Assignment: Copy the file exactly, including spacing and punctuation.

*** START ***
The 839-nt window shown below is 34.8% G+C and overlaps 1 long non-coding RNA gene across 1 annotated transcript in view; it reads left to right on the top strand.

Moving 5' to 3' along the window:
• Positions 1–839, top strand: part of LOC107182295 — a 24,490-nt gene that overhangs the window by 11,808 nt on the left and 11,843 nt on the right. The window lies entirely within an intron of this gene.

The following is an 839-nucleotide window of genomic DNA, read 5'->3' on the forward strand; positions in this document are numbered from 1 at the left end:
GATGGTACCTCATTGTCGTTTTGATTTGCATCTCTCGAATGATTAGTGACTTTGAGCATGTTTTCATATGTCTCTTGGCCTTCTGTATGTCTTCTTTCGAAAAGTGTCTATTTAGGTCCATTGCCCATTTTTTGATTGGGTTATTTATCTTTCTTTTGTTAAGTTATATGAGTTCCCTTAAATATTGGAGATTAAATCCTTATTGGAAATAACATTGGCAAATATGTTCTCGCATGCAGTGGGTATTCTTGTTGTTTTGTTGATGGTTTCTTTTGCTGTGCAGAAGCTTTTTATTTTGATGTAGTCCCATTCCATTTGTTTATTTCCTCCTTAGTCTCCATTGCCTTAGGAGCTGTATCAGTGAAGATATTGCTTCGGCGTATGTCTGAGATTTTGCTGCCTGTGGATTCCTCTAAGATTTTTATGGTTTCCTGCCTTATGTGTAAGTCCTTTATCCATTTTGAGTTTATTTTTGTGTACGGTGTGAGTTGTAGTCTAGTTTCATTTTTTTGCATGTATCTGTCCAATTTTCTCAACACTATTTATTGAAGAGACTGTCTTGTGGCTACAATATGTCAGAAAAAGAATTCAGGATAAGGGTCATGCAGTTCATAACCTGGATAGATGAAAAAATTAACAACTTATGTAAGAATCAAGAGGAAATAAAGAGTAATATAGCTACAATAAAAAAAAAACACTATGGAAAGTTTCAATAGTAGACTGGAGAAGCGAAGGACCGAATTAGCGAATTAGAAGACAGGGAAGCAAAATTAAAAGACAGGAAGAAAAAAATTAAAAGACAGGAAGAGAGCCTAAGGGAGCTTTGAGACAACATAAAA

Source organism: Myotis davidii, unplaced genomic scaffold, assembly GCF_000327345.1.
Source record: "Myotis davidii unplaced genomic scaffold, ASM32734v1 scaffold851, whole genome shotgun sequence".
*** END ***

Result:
The 839-nt window shown below is 34.8% G+C and overlaps 1 long non-coding RNA gene across 1 annotated transcript in view; it reads left to right on the top strand.

Moving 5' to 3' along the window:
• Positions 1–839, top strand: part of LOC107182295 — a 24,490-nt gene that overhangs the window by 11,808 nt on the left and 11,843 nt on the right. The window lies entirely within an intron of this gene.

The following is an 839-nucleotide window of genomic DNA, read 5'->3' on the forward strand; positions in this document are numbered from 1 at the left end:
GATGGTACCTCATTGTCGTTTTGATTTGCATCTCTCGAATGATTAGTGACTTTGAGCATGTTTTCATATGTCTCTTGGCCTTCTGTATGTCTTCTTTCGAAAAGTGTCTATTTAGGTCCATTGCCCATTTTTTGATTGGGTTATTTATCTTTCTTTTGTTAAGTTATATGAGTTCCCTTAAATATTGGAGATTAAATCCTTATTGGAAATAACATTGGCAAATATGTTCTCGCATGCAGTGGGTATTCTTGTTGTTTTGTTGATGGTTTCTTTTGCTGTGCAGAAGCTTTTTATTTTGATGTAGTCCCATTCCATTTGTTTATTTCCTCCTTAGTCTCCATTGCCTTAGGAGCTGTATCAGTGAAGATATTGCTTCGGCGTATGTCTGAGATTTTGCTGCCTGTGGATTCCTCTAAGATTTTTATGGTTTCCTGCCTTATGTGTAAGTCCTTTATCCATTTTGAGTTTATTTTTGTGTACGGTGTGAGTTGTAGTCTAGTTTCATTTTTTTGCATGTATCTGTCCAATTTTCTCAACACTATTTATTGAAGAGACTGTCTTGTGGCTACAATATGTCAGAAAAAGAATTCAGGATAAGGGTCATGCAGTTCATAACCTGGATAGATGAAAAAATTAACAACTTATGTAAGAATCAAGAGGAAATAAAGAGTAATATAGCTACAATAAAAAAAAAACACTATGGAAAGTTTCAATAGTAGACTGGAGAAGCGAAGGACCGAATTAGCGAATTAGAAGACAGGGAAGCAAAATTAAAAGACAGGAAGAAAAAAATTAAAAGACAGGAAGAGAGCCTAAGGGAGCTTTGAGACAACATAAAA

Source organism: Myotis davidii, unplaced genomic scaffold, assembly GCF_000327345.1.
Source record: "Myotis davidii unplaced genomic scaffold, ASM32734v1 scaffold851, whole genome shotgun sequence".